US Considers Sanctions on Iceland for its Fin Whale Hunting Program
The US government says that Iceland's whaling program is undermining international regulations on protecting endangered species and expressed the possibility of opening sanctions against the Nordic nation.
Iceland openly defies the Convention on International Trade in Endangered Species of Wild Fauna and Flora's (CITES) and its prohibition on international commercial trade in whale products.
"Just 25 years ago, commercial whaling had nearly driven whales to extinction, but thanks to a global effort to conserve whale stocks and end over-harvesting, several whale species have begun to recover," Interior Secretary Sally Jewell said in a statement. "Iceland's whaling activities undermine these worldwide efforts to conserve whales."
(Norway openly defies the CITES ban as well. Japan also hunts whales, but says its actions are legal through a loophole in the CITES regulations that allows whales to be killed for scientific research.)
US law requires the Cabinet to report to the President when it "determines that nationals of a foreign country are diminishing the effectiveness of an international fishery conservation program."
Following such a report, the President has 60 days to review it and decide whether or not to impose economic measures, including trade sanctions .
In 2011, President Obama faced a similar situation, but declined to enforce sanctions. Instead he "directed federal agencies to undertake a number of diplomatic actions to encourage Iceland to change its whaling policy," according to the US Fish and Wildlife Service.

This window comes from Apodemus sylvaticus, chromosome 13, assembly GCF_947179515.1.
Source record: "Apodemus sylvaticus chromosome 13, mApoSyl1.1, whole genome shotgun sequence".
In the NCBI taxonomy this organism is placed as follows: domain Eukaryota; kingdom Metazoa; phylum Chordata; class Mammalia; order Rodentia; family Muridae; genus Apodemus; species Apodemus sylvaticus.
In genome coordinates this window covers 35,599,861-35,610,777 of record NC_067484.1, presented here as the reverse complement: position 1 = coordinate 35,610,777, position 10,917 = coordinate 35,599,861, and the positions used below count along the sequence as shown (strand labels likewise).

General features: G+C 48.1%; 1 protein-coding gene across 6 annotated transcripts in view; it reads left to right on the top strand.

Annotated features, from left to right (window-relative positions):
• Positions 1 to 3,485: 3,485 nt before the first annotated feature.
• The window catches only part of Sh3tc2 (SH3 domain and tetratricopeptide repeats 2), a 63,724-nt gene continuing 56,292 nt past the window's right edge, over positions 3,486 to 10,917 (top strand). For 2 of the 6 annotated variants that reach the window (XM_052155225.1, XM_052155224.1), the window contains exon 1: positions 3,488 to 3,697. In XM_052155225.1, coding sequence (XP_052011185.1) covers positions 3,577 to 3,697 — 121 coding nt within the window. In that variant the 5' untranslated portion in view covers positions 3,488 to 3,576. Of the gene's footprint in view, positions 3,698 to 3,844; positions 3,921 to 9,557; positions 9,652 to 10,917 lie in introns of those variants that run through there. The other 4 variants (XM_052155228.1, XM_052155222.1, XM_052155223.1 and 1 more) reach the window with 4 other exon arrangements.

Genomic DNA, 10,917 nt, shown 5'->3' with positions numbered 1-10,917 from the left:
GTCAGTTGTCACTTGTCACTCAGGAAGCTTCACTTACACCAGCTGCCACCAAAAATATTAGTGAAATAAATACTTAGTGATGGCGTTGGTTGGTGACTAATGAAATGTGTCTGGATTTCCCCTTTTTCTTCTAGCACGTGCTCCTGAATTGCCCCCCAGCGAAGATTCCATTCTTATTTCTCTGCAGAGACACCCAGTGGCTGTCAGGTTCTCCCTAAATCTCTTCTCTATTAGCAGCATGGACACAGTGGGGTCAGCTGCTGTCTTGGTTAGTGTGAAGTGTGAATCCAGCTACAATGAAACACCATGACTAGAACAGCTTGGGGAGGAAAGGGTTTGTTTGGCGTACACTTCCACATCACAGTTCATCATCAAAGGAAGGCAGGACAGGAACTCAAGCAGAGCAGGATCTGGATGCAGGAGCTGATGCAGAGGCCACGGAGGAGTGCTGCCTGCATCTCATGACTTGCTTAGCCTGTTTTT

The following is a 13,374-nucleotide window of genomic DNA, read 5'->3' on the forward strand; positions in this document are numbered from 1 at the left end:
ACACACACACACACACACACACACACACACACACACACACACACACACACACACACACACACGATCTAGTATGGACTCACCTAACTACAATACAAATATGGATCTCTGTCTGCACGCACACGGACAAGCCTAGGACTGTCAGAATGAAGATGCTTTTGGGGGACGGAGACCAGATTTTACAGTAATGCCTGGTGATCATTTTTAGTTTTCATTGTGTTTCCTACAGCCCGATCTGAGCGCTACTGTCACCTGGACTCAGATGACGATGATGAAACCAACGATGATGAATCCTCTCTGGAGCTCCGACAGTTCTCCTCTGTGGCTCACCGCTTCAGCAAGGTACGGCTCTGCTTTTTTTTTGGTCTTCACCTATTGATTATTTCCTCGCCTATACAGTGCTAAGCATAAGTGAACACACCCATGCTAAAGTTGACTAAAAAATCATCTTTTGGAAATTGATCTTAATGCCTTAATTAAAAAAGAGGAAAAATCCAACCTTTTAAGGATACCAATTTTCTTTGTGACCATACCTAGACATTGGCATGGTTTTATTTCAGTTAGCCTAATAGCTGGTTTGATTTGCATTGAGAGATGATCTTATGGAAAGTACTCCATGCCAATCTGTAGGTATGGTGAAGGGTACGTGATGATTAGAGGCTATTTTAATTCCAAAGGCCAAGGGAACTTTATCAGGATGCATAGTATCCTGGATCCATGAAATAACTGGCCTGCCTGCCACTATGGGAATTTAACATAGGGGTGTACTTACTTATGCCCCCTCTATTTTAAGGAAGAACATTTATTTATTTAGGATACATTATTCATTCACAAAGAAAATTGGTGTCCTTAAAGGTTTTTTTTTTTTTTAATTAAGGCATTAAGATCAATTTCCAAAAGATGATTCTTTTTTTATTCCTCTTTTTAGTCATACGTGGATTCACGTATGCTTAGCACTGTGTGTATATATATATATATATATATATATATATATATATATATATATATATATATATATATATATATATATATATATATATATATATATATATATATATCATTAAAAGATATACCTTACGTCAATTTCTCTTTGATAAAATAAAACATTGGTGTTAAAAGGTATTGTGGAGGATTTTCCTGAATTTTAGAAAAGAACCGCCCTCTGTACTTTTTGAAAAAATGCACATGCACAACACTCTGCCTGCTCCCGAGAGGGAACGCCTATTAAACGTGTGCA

The Icelandic whaling controversy is centered around the whaling company Hvalur, which the USFWS reports is the only Icelandic company engaged in harvesting fin whales. After a market decline following the March 2011 earthquake, tsunami and nuclear incident in Japan, Hvalur resumed its fin whale hunts in 2013. Hvalur killed 134 fin whales last year, and Iceland (which determines its own catch quotas) recently announced new fin whale quotas which allow up to 770 to be killed in the next five years, according to the USFWS.
Japan is the largest buyer of Icelandic fin whale meat, the USFWS said, adding that between 2008 and 2012 more than 1.6 million kilograms (3.5 million pounds) of fin whale meat and products were exported to Japan.
"Killing endangered fin whales is not only brutal, it's short-sighted. Iceland should not be allowed to ignore the fact that, regardless of some temporary financial reward, this practice is simply unsustainable and cruel," said Taryn Kiekow Heimer, a senior policy analyst Natural Resources Defense Council, an influential non-profit group. "The US must lead global action by imposing strong economic sanctions to end this senseless and illegal practice once and for all."